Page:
A passion project for producer James Cameron, Alita Battle Angel has been in the works for decades. Finally shepherded to the screen by Cameron’s handpicked director, Robert Rodriguez, Alita arrives in cinemas already a little rusty, with a jumbled script, yet never less than utterly entertaining. Dumb, over-sincere sci-fi action always treads a fine line between silly fun and exasperating nonsense, but Alita stays on the right side of that line for almost its entire runtime. It’s an absolute blast from start to finish, and though some of the enjoyment you’ll get out of it may be unintentional, it will still keep you happy.
Based on an influential manga series, Alita takes place 500 years in the future, and 300 years after an apocalyptic war turned the world into a junkyard. One utopian city remains, suspended high in the clouds and dropping its rubbish into the scrappy Iron City below. One of these discards is advanced but amnesiac cyborg Alita (Rosa Salazar), who is fixed up by kindly doctor Dyson Ido (Christoph Waltz). Discovering she has an aptitude for decimating other cyborgs, Alita’s quest sees her attempting to uncover her past and bring justice to the underclass of Iron City.
Iron City itself looks incredible, cutting edge effects work overcoming the fact that it can feel derivative of a range of other dystopias. The very risky move of having Alita’s eyes be fully anime-sized on what is ostensibly a live-action face does not prove distracting or distressing, even in a world where everyone else’s face is normally proportioned. The performance behind those eyes leaves a lot less to praise, however, and both Salazar and Keean Johnson (as love interest Hugo) make for very flat romantic leads, no matter how hard the film pushes their story to the forefront.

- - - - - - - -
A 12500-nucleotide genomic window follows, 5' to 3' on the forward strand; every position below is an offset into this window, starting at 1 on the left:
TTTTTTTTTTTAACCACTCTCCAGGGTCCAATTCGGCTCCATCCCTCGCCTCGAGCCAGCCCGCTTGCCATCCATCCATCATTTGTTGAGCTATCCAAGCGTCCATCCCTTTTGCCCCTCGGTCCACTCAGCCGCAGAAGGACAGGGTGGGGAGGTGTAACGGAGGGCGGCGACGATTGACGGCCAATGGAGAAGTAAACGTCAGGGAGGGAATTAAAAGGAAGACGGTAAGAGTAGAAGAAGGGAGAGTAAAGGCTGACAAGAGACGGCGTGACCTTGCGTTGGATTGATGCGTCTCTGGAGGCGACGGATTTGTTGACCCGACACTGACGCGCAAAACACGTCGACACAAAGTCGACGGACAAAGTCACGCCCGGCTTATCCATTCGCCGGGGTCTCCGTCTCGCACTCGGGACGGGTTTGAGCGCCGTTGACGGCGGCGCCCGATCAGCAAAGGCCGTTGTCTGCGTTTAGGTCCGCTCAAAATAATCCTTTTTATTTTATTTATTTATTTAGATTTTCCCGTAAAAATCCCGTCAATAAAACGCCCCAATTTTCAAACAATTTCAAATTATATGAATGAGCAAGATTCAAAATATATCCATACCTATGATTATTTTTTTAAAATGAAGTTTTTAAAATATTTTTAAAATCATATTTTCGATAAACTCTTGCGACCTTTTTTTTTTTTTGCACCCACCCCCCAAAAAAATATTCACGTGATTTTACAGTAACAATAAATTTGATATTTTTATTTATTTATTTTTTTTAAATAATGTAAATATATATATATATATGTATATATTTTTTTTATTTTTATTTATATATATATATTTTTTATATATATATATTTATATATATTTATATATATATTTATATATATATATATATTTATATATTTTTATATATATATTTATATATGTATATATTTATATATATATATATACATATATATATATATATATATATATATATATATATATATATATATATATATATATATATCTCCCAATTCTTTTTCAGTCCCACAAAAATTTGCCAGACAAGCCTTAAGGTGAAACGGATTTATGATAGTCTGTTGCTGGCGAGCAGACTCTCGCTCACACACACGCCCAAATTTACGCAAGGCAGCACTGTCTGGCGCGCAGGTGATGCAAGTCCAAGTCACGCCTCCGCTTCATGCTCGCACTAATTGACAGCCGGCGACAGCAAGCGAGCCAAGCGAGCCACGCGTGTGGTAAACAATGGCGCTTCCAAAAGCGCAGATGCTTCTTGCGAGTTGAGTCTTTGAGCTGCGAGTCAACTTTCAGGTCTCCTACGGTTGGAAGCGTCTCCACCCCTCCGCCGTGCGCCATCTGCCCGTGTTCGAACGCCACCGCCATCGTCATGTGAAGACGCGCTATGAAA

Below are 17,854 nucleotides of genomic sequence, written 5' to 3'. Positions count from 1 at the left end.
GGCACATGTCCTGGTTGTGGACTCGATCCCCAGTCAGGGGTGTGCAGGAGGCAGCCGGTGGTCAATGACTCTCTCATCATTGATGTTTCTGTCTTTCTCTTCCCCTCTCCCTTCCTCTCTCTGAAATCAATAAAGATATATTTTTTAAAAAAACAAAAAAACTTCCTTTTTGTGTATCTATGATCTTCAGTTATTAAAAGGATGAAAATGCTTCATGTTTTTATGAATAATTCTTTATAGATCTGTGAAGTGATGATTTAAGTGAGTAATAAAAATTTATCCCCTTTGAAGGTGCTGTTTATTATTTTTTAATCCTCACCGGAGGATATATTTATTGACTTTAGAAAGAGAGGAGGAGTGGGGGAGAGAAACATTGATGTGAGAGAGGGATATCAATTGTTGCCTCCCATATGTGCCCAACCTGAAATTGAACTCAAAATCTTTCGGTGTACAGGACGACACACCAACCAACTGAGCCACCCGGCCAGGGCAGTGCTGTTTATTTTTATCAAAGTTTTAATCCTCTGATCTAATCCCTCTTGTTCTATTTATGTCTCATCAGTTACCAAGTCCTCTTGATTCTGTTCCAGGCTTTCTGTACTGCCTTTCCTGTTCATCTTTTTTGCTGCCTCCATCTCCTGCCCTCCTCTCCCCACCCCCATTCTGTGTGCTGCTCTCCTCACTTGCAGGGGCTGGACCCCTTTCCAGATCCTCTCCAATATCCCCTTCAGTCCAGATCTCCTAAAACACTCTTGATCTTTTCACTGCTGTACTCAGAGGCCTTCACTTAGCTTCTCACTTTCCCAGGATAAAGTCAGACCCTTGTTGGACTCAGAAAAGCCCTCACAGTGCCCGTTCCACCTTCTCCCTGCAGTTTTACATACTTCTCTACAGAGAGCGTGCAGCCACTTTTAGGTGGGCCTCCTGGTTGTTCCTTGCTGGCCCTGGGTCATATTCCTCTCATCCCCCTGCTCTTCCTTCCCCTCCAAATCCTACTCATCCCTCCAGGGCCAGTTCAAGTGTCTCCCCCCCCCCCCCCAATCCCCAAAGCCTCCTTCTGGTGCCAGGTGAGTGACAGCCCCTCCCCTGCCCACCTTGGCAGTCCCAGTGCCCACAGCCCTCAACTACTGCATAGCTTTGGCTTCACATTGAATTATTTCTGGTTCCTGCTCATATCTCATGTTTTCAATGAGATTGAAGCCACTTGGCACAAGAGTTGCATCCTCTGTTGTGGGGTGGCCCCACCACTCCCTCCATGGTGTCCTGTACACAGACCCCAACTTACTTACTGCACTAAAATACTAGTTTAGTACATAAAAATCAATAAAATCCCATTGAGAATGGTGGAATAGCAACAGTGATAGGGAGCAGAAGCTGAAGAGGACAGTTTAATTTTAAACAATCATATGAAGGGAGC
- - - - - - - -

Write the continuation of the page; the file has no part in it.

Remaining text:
Mahershala Ali is clearly having a lot of fun as big bad Vector, who seems to run all of Iron City’s seedy and criminal activity, but the grander conspiracy that drives his part of the story is frustrating. A lot of good world-building gets done by James Cameron and Laeta Kalogridis’s script (some one-scene characters could easily fill their own movie), but Alita leaves too many threads dangling for a sequel that will surely never exist. Yet, even as this problem becomes more evident, mad and ambitious individual beats keep you engaged, whether it’s a flashback to a war on the moon or some genuinely jaw-dropping cameos.
Rodriguez, working at a far higher budget level than usual, martials the action with a combination of slick choreography and imaginative scrappiness. Fights are easy to follow – and very, very grisly, pushing the 12a rating to its absolute breaking point – and the central set-pieces of Motorball (think roller derby but with 12-ton cyborgs) have a dizzying speed and weight to them. Never less than 100% committed to whatever it’s doing, and a lot more self-aware than I think it’s been given credit for, Alita outdoes most other blockbusters from the last 5 months on sheer fun factor, and is well worth a trip to the biggest screen possible to immerse yourself in its world.